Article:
Home » How Draghi’s Italy deviated from the Silk Road

How Draghi’s Italy deviated from the Silk Road

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In 2019, Rome signed a memorandum to enter Beijing’s Belt and Road Initiative. Three years later, the tables have turned entirely: as noted by Deputy Secretary Sherman, Italy understands China’s influence-building and coercive methods. Here’s how it came to pass

Kudos, Italy, vis a vis China. “I must say that I believe that Italy has eyes very wide open about the [People’s Republic of China], about their coercive actions around the world”. Thus spoke the United States Deputy Secretary of State, Wendy Sherman.

  • She was speaking at a virtual roundtable with European journalists, which centred on the Biden Administration’s approach to China.

We’re in this together. The event aimed to underscore the US’ determination to bolster Transatlantic relations and coordinate on the China issue, much like the US is doing with countries in the Indo-Pacific area, as detailed by Secretary of State Antony Blinken in his recent speech.

  • To that end, Ms Sherman held several calls with her homologues – including Ettore Sequi, Secretary General of the Italian Ministry of Foreign Affairs.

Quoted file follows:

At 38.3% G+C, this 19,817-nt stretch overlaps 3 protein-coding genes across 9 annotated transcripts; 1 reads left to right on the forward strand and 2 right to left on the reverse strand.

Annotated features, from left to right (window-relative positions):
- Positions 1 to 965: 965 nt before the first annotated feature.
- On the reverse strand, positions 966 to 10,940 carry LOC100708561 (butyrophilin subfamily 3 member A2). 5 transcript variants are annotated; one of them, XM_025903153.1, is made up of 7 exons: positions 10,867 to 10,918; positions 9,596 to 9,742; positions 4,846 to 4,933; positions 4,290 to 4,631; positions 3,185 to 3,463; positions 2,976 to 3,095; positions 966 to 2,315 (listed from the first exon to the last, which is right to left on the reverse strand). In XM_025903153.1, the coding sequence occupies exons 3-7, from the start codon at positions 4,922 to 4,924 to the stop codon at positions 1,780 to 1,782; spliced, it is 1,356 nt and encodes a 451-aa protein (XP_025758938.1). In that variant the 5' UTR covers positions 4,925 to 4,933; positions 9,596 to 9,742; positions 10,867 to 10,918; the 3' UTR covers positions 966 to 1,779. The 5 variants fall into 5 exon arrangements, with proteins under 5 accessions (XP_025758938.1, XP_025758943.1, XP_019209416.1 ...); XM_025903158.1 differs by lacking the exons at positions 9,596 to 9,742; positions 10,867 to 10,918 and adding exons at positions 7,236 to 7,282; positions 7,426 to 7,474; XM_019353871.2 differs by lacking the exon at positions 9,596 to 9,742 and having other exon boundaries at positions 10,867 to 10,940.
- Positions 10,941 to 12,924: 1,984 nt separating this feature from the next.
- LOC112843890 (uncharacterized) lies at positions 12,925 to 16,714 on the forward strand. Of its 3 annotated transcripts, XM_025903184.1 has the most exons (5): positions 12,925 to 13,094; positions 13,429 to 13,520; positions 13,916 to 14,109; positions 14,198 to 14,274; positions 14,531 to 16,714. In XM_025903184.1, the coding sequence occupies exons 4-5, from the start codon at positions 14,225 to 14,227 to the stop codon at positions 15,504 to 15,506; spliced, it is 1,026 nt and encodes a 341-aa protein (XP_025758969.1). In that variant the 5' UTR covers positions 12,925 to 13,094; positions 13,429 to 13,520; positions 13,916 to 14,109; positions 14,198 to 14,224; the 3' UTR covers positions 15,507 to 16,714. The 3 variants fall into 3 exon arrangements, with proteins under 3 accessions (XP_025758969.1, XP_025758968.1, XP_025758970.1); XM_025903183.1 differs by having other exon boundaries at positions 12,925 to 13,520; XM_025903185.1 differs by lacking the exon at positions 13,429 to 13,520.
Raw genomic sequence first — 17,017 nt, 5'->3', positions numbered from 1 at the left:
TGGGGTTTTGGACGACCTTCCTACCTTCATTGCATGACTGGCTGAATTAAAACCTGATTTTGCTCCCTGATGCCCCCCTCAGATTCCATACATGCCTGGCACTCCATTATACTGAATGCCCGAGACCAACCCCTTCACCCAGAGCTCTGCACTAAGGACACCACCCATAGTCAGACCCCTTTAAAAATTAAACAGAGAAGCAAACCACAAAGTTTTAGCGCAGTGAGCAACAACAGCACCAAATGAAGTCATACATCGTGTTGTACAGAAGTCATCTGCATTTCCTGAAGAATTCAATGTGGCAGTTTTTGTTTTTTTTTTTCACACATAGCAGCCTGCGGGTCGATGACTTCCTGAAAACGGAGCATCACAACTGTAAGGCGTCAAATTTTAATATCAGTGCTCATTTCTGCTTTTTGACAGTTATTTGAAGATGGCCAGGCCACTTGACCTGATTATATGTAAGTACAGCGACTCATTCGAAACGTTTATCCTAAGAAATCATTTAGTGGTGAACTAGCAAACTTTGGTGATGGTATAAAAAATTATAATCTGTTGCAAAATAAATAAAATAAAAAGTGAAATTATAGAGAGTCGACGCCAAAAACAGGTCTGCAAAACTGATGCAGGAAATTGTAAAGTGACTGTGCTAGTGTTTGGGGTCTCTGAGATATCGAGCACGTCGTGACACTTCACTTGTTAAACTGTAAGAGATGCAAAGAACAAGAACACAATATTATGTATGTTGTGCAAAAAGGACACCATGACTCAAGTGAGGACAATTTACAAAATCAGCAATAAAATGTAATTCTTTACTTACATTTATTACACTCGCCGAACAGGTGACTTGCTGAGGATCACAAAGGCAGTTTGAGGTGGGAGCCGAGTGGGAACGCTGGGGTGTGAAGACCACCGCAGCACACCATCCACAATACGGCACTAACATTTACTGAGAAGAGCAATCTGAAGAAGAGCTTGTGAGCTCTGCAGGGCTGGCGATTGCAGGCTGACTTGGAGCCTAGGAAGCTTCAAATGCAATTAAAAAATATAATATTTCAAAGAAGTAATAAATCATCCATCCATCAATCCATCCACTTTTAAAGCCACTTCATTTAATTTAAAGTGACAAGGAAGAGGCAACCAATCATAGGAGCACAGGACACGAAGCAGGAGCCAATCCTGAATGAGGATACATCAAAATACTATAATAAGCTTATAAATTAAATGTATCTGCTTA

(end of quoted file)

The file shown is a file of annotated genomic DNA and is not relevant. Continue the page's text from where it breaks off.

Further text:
• She also took part in a bilateral meeting between President Joe Biden and Prime Minister Mario Draghi, which she deemed “excellent”.

Starting with investments. As Decode39 often reports, Chinese investments in Europeand Italy – can be obscure vessels for Beijing’s interests, which include technology transfer, influence and strategic leverage.

  • “I think Draghi […] very much understands how the PRC is operating in the world,” noted Deputy Secretary Sherman during the roundtable event, adding that he, too, has his “eyes wide open.”
  • PM Draghi did reinforce the government’s screening powers when it comes to protecting strategic assets.

That’s quite the U-turn. A mere three years ago, Italy became the first and only G7 country to enter the Belt and Road Initiative, Beijing’s massive investments and infrastructural project aiming to project its influence far and wide.

  • Rome’s signing of the BRI’s Memorandum of Understanding did not yield meaningful results – it was symbolically important but not legally binding –  and PM Draghi eventually froze it.

The Western alternatives to the BRI have coalesced into two similar – and arguably, complementary – projects: the US’ Build Back Better World (B3W) and the European Union’s Global Gateway.

  • Both are geared to offer investments and support to third countries, but they differ substantially in not having any strings attached. In essence, Brussels and Washington intend to counter China’s economic and political coercion by setting standards of openness, as Deputy Secretary Sherman noted during the roundtable event.

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